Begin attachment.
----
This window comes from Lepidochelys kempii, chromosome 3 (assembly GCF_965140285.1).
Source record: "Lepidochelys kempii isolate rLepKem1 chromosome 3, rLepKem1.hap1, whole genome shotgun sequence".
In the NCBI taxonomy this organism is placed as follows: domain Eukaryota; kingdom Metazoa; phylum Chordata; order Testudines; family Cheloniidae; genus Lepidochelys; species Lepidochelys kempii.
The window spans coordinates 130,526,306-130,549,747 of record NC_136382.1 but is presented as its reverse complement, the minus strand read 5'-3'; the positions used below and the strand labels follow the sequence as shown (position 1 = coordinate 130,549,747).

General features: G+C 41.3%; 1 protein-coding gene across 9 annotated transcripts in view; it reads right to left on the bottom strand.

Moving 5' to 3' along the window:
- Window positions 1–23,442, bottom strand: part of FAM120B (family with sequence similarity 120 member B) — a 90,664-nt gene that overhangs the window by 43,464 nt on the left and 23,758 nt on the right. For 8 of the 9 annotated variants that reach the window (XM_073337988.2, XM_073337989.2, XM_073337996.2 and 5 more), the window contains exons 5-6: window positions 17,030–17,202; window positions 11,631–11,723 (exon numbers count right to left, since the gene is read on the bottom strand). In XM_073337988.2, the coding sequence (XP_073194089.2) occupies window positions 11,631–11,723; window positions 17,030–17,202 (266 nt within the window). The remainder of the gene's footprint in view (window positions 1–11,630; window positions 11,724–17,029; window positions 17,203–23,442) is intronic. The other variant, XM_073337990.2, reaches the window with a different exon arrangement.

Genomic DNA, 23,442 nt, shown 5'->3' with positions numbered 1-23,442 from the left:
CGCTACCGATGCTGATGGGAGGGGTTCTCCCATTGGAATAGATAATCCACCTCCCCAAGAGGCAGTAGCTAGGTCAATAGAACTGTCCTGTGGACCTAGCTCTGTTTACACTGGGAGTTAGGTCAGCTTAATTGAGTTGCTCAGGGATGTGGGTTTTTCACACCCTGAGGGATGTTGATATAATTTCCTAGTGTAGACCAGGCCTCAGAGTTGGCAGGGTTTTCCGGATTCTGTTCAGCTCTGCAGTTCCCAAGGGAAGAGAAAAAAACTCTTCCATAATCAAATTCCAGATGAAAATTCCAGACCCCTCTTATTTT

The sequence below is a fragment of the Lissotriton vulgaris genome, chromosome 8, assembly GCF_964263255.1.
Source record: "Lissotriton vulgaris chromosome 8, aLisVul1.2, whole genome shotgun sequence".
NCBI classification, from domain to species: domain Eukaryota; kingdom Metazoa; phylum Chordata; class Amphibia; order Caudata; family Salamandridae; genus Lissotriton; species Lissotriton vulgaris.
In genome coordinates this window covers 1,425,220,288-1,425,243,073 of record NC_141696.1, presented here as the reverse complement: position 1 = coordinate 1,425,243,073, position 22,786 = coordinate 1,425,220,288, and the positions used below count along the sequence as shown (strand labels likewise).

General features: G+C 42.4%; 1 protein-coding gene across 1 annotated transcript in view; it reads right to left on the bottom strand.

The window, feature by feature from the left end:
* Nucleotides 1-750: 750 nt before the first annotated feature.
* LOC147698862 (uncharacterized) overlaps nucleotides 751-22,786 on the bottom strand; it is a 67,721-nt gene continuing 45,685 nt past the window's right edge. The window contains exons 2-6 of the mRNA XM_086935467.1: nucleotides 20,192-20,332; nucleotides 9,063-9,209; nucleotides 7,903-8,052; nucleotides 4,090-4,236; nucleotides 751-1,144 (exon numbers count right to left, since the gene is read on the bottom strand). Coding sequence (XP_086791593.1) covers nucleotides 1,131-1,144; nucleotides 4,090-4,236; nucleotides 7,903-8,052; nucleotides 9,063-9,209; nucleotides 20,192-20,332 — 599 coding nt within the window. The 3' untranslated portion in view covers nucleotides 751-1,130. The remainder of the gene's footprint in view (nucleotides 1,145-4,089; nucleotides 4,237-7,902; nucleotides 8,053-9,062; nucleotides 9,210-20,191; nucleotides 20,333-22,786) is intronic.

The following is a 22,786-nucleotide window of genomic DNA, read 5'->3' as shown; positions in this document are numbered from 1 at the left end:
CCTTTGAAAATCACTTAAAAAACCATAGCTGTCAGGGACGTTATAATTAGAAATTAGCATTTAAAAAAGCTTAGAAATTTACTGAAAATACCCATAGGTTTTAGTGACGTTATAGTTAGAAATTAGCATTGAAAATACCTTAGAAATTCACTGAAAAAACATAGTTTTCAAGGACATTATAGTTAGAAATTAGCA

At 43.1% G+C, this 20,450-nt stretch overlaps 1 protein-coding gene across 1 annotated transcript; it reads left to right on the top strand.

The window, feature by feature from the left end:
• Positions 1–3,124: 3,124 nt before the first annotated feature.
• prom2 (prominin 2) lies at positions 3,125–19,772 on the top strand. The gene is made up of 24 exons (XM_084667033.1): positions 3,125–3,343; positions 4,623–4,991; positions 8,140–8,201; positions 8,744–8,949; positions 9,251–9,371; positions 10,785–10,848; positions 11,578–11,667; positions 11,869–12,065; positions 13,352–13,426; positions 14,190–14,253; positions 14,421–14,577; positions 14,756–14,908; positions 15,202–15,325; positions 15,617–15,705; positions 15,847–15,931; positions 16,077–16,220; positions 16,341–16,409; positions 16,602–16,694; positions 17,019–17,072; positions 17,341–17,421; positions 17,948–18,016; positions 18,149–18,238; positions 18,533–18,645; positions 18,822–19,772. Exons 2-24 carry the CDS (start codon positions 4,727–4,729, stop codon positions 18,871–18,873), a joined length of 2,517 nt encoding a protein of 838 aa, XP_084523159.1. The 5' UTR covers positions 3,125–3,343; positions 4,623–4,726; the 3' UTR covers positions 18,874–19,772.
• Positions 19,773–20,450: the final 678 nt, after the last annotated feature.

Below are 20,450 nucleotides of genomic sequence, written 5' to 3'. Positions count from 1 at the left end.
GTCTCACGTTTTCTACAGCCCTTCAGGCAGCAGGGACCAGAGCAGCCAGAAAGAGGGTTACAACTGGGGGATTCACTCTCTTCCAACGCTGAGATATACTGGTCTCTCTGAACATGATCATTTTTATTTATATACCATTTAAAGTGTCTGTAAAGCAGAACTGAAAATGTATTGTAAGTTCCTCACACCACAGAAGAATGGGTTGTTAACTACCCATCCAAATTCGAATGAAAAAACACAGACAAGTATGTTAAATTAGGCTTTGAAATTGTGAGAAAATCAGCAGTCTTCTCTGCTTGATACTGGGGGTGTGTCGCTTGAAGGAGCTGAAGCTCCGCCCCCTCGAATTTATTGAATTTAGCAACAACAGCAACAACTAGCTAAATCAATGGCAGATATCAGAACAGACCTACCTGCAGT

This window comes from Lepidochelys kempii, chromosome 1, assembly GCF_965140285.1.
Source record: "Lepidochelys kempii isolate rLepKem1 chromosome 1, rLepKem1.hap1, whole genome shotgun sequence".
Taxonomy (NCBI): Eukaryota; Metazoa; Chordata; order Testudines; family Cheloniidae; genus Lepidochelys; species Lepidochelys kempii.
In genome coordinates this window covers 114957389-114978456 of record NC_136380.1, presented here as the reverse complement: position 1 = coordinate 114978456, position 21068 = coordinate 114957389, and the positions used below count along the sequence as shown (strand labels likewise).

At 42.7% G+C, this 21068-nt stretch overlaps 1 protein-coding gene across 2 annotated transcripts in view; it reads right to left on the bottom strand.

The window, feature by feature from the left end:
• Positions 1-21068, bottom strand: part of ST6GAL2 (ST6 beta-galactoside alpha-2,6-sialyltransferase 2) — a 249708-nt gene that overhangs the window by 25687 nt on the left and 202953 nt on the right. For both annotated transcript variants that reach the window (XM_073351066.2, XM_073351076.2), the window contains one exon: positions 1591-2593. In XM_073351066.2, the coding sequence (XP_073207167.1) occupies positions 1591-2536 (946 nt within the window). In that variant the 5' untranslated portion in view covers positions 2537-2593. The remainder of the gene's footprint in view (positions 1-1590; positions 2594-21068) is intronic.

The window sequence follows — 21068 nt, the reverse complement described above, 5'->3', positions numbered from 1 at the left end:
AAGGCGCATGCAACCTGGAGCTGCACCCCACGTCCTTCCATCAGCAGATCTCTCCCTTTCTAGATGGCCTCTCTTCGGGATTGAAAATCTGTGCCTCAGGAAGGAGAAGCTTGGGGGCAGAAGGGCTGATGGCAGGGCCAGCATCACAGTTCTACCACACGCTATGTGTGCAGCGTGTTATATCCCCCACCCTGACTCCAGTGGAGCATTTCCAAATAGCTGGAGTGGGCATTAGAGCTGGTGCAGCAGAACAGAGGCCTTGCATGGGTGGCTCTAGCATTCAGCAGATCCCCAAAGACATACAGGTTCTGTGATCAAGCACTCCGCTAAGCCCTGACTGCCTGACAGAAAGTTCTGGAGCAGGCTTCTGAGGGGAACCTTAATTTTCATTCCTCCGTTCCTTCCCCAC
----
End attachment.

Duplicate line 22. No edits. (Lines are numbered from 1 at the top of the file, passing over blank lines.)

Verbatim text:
• Positions 1–3,124: 3,124 nt before the first annotated feature.